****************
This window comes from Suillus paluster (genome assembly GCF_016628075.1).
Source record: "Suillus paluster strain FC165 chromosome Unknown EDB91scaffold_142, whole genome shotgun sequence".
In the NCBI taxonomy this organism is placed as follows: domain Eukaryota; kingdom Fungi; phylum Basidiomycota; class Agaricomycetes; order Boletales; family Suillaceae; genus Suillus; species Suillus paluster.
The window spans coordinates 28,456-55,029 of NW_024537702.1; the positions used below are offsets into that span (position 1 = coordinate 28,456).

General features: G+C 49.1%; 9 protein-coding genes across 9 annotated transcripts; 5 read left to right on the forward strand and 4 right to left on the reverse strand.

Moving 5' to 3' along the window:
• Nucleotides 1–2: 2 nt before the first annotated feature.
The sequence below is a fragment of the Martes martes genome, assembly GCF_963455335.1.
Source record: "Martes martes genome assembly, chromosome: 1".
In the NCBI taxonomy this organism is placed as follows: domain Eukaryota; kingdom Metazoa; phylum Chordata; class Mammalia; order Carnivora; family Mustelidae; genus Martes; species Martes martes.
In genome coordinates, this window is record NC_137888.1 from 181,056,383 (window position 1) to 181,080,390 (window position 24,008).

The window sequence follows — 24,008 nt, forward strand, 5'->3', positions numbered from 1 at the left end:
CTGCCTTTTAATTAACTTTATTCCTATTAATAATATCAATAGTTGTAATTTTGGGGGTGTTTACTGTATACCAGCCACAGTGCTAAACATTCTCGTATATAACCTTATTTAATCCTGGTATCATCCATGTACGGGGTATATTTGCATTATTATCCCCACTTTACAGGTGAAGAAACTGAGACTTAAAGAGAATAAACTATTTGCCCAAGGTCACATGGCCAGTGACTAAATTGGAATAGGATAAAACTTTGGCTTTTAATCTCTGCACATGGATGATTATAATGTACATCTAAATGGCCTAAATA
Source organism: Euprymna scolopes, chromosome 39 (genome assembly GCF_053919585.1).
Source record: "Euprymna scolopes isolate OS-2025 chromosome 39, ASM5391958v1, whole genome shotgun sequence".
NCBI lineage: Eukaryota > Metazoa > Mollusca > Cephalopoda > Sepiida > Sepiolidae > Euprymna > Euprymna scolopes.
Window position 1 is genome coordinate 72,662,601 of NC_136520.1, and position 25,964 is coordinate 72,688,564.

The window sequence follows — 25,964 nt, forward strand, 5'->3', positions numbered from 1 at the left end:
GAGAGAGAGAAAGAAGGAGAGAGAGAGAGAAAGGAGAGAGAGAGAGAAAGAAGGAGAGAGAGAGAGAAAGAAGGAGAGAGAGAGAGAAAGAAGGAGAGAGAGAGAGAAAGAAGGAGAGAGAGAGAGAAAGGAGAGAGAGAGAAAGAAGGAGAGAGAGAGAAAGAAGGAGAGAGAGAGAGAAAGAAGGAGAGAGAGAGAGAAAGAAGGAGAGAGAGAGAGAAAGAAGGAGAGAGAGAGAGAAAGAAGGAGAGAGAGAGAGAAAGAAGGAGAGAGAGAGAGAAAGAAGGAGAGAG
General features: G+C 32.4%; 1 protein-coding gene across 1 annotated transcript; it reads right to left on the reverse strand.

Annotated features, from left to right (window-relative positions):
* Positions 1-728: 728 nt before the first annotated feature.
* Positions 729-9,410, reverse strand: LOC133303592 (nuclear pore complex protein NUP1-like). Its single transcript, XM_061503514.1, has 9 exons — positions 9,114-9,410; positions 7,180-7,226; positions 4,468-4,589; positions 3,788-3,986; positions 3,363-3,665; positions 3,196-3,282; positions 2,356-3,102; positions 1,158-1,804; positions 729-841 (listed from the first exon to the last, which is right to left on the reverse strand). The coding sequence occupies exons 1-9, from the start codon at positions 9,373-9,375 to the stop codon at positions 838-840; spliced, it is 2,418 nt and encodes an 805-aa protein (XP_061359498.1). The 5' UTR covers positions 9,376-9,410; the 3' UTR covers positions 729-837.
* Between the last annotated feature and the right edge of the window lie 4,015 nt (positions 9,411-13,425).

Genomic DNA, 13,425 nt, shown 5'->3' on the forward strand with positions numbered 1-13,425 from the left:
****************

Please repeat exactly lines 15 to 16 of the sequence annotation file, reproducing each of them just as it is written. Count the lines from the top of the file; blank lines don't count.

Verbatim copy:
Source record: "Euprymna scolopes isolate OS-2025 chromosome 39, ASM5391958v1, whole genome shotgun sequence".
NCBI lineage: Eukaryota > Metazoa > Mollusca > Cephalopoda > Sepiida > Sepiolidae > Euprymna > Euprymna scolopes.